Saturday, April 3, 2021

Cardboard Corner: Review of Dead Men Tell No Tales' expansion "Kraken"

This review assumes you are familiar with the Dead Men Tell No Tales base game.

Pirates of the Caribbean in board game form, Dead Men Tell No Tales is a rounded, fun, cooperative game that requires nothing additional to thoroughly enjoy. The art, the gameplay, the variety and variability, the teamwork—it is one of my family’s favorite cooperative games. And with the modular tiles that change each game, replay value is higher than a lot of games whose setup is static. All that being said, it’s possible to spice an already spicy meal. With the Kraken expansion, Dead Men Tells No Tales has dug out the pepper grinder. Question is: is it full of habanero? Let’s see.

In highly thematic fashion, Kraken adds a big, fat chunk of fun gameplay and additional level of complexity to Dead Men Tell No Tales. If looting, fires, and undead skeleton warriors were not enough, then Kraken throws in the need to destroy a massive sea creature to beat the game. Attacking you as you move through the burning rooms and loot treasures, players have an additional, tentacled variable they must factor into tactics. Impossible to ignore, if the creature gets too big, he swallows the ship, and everything and everybody on it.

On top of a major new enemy, Kraken likewise gives players a few new tools. There is an axe card which delivers two hits of damage to the kraken, as well as cannons that can be arrayed to fire at the beast with the help of a second die. Players are given one additional action, raising the total to six, as well as the possibility to earn one of the many new reward tiles that come available when successfully taking down a tentacle or delivering a big blow to the kraken. These rewards playable as free actions when the player sees fit, they include lowering the fire level by three in any room, clearing three deckhands, and many other nice-to-haves that go a long way toward helping players achieve their dreams of gold. And lastly, a new pirate is added, Swivel Gun Sandy, whose special ability relates directly to attackin’ the kraken (complete with plastic mini for those who bought the pirate mini pack).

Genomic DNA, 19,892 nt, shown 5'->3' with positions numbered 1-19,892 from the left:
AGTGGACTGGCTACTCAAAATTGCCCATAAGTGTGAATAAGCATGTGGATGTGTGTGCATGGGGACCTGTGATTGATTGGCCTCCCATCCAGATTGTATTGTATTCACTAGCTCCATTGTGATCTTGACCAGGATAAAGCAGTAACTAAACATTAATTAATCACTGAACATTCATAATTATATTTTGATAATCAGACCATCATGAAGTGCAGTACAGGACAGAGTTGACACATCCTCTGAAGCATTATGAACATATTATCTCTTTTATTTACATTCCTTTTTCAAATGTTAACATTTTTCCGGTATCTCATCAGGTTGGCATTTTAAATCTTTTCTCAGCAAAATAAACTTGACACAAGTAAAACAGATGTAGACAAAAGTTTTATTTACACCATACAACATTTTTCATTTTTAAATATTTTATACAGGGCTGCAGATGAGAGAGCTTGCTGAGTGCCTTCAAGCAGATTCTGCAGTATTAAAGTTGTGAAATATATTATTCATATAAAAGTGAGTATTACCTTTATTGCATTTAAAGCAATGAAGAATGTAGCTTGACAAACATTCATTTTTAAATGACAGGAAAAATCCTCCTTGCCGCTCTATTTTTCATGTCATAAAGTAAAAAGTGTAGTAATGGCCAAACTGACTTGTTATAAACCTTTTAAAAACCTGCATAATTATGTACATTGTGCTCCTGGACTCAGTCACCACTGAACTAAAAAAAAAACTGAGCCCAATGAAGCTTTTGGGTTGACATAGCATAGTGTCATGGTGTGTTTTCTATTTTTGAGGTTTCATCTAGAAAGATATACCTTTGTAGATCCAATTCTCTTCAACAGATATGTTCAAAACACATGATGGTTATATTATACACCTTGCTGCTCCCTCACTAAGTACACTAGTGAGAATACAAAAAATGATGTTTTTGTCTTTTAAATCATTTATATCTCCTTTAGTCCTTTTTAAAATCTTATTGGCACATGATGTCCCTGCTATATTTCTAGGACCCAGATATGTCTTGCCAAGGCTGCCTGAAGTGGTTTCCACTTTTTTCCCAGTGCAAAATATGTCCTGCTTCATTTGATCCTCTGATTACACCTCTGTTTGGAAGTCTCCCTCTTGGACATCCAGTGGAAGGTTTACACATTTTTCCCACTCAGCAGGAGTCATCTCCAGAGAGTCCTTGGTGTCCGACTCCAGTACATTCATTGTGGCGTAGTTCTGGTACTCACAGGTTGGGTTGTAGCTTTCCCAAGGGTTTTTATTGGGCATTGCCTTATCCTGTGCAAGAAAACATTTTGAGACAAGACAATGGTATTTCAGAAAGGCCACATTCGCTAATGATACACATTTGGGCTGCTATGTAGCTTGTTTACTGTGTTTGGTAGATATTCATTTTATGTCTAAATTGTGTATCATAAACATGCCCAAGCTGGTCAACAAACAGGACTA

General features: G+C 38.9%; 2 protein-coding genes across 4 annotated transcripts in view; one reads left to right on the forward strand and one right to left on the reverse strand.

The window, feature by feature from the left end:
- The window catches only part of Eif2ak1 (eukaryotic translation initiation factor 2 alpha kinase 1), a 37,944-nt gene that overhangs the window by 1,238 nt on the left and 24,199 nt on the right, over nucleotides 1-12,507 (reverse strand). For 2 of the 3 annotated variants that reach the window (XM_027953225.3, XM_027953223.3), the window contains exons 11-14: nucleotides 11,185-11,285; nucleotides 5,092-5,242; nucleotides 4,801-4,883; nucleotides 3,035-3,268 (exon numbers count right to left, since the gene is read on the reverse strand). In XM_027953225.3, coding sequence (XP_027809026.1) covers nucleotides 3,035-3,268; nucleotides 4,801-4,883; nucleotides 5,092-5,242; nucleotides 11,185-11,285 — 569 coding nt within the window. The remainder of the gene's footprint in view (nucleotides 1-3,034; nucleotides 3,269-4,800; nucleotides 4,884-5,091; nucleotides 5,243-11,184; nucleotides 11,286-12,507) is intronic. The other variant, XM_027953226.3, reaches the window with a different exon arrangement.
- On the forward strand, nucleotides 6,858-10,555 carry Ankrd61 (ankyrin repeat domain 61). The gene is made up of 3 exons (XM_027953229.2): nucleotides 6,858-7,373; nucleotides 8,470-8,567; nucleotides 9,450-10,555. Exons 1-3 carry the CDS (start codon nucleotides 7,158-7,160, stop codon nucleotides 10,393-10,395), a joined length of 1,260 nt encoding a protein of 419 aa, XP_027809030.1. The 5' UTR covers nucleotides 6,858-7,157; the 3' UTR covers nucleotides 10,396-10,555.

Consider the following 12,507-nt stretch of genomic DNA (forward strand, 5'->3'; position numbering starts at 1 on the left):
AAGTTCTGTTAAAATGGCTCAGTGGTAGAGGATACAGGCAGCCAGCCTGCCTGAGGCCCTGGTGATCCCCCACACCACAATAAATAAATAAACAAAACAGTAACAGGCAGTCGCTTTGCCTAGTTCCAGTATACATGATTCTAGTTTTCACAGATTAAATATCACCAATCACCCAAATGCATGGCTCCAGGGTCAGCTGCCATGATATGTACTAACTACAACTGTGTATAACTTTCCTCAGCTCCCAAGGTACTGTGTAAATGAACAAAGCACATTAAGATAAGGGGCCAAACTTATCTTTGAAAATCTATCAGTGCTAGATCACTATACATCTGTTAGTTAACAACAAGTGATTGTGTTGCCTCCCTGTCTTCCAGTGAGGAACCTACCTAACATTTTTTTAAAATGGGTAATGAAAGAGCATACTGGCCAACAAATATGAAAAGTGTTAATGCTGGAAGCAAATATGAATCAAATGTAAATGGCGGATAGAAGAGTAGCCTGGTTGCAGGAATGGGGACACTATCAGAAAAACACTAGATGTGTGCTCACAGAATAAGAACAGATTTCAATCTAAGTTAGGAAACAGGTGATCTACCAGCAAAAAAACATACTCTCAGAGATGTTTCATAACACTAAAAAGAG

The production is amazing. The kraken and its tentacles look amazing, and all of the additional pieces (the tokens, cards, and other bits) perfectly match the motif of the original game, making for a seamless fit. The rules around the kraken, particularly how and when you can attack it, are slightly fiddly. If this, then that… in a couple of situations. But overall, the creature fits within the game’s mechanisms without disrupting what made the original game so enjoyable. And did I mention it looks great!

So is the meal too spicy with the addition of Kraken? For people new to the game, probably so. Players need to have a good grasp on the base game in order to introduce the sea creature. But once that familiarity is in place, the Kraken is not a mouthful of habanero. It gives the game an extra weight and sophistication some players may be looking for, on top of that wonderful layer of theme. Looking fantastic on the board and most often feeling fantastic, tacklin’ the kraken adds a lot of enjoyment for players looking for new challenges aboard Skellit’s Revenge.

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